There are at least three well known definitions that are associated with May 1st or May Day, two are celebrations and one is an international distress call.

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A May Pole Celebration and Dance in Modern Bavaria

Let's start with the oldest the Maypole Dance on May Day or May 1st.  This is believed to have started in perhaps the 16th century by Germanic tribes as a pagan celebration of fertility rituals.  Though they've never started a shooting war over it, England and Sweden also co-claim with Germany the commencement of the May Pole dance.  The first dances were conducted around trees and later a tall pole was substituted.  As the dances go around the pole, modern ribbons in hand tied to the top of the pole they get closer and closer to each other (mating ritual) and when they're as close to the pole as possible they start dancing in the opposite direction to unwind.

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A Few Months of Hard Labor in The Gulag Will Teach this Youngster Not to Stick His Head in Between Marx and Lenin!

The next oldest celebration of May Day deals with the labor movement, which in the 20th century morphed into a major communist celebration in countries with that type of government. But it actually started in the US.  On May 1st, 1886 American Labor Unions went on strike with the demand that workers should not be allowed to work more than 8 hours a day.  This wasn't an entirely peaceful protest, a few days later several people were killed when a bomb was set off in Chicago's Haymarket Square on May 4th.  While no immediate effect was felt, workers eventually welcomed an 8 hour day as 'normal', and for years May 1st included labor celebrations across the country - that is until the rising communists countries co-opted the day as a 'Workers Unite' day and began having big celebrations and marches.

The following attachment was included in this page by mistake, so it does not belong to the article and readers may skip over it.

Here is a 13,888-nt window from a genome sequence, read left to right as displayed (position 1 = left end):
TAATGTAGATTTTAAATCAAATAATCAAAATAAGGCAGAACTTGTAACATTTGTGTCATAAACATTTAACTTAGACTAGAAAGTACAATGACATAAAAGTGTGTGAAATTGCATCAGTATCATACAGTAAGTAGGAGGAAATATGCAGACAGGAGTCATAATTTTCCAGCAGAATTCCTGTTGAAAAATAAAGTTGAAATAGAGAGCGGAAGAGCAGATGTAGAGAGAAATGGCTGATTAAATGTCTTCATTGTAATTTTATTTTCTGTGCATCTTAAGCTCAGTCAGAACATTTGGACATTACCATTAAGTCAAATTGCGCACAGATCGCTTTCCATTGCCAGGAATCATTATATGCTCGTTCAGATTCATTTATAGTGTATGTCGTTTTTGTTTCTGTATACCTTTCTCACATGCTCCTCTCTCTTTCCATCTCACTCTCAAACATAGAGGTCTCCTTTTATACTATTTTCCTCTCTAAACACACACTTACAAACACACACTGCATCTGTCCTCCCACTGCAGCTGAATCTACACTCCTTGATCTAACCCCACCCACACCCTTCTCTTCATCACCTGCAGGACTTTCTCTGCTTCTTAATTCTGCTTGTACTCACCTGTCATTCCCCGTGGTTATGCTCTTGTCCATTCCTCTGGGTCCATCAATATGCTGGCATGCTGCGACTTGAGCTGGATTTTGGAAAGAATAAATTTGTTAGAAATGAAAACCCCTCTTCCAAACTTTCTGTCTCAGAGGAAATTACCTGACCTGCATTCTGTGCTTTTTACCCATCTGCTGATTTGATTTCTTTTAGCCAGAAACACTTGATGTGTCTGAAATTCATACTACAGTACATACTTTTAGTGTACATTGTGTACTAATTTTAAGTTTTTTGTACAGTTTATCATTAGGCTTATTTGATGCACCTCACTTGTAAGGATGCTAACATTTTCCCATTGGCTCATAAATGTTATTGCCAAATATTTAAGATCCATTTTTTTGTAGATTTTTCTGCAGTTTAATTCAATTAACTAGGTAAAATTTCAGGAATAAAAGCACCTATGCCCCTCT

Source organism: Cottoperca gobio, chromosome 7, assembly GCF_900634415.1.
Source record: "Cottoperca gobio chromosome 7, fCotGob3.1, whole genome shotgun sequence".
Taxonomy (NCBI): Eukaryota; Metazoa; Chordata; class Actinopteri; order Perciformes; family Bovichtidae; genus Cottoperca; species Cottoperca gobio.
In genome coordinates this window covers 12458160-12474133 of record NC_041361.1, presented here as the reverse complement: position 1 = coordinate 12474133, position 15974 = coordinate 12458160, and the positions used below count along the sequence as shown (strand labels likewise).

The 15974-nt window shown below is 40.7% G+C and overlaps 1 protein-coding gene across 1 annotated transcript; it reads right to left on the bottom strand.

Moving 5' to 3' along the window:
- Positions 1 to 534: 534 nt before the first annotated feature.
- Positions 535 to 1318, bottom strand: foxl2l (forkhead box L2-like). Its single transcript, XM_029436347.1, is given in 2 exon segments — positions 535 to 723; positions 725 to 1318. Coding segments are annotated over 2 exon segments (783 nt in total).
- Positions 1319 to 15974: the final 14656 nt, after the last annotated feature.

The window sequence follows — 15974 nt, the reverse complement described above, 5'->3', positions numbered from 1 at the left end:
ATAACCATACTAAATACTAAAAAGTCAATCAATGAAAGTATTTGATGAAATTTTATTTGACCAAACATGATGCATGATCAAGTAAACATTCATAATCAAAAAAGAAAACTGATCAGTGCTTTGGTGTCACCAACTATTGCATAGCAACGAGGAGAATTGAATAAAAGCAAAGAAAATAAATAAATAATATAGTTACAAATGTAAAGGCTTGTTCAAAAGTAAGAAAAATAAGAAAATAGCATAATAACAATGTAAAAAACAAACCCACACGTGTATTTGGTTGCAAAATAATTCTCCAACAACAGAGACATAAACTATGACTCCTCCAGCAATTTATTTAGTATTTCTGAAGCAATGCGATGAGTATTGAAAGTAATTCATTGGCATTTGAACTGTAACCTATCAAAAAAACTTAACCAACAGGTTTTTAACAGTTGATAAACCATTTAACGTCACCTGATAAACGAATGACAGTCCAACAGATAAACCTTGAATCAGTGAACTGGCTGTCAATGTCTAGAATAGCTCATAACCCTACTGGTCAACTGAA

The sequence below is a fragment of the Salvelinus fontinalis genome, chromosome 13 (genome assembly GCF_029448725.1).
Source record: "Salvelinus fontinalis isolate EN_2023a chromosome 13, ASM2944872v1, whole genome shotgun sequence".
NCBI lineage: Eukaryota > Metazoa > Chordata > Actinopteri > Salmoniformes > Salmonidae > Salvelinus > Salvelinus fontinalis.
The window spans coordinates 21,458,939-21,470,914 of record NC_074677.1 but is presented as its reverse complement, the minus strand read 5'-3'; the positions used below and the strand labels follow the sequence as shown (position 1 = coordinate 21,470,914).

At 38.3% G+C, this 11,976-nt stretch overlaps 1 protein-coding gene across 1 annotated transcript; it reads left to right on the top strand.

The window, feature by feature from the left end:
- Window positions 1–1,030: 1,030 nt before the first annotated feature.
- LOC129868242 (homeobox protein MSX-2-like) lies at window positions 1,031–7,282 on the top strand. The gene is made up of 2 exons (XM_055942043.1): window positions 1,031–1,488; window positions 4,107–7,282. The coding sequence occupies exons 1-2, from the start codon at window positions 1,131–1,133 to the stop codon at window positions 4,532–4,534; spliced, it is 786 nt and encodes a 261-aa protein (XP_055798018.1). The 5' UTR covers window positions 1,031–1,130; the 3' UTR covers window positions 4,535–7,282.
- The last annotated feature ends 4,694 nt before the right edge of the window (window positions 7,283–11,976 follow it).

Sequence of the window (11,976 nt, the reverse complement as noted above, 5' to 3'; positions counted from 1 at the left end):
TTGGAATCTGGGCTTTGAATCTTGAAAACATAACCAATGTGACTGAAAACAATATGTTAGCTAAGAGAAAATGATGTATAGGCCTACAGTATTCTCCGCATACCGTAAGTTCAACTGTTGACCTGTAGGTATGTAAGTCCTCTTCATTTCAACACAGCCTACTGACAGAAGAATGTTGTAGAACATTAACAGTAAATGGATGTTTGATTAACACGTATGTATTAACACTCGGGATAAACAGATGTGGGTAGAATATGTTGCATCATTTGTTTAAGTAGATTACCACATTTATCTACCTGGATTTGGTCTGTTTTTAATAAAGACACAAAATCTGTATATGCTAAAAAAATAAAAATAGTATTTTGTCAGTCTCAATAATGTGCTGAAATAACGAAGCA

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When You Send out a "MAYDAY" and Only a Small Sailboat Comes to Help

Finally - if you've ever seen a movie or television show in which a ship or plane is in imminent danger of crashing or sinking you've no doubt heard the radio-telegraph operator on the vessel send out "MAYDAY" requests for help and as an indication they are in extreme, life threatening distress.

In 1923 a British Sr. Radio Officer Frederick Stanley Mockford, devised a special word (Morse code and the S.O.S. was already giving way to voice communications on wireless radio) that could easily be understood by almost anyone.  "Help" was no good as it could be used in normal conversation, "let me finish darning my socks and I'll help you with your buttons", and could be confusing to non-English speaking people.  So Mockford took the French word for "help me", which is 'm'aider' and anglicized the spelling of the French pronunciation into 'May-Day".

I could find no evidence that teachers scream 'May-Day' on this day to forewarn parents their little angels are about to be home-bound for 9 weeks.

So whether you're out marching for workers, dancing around a festive May Pole or (hopefully not) on a sinking boat in the Gulf of Mexico, enjoy today. May Day.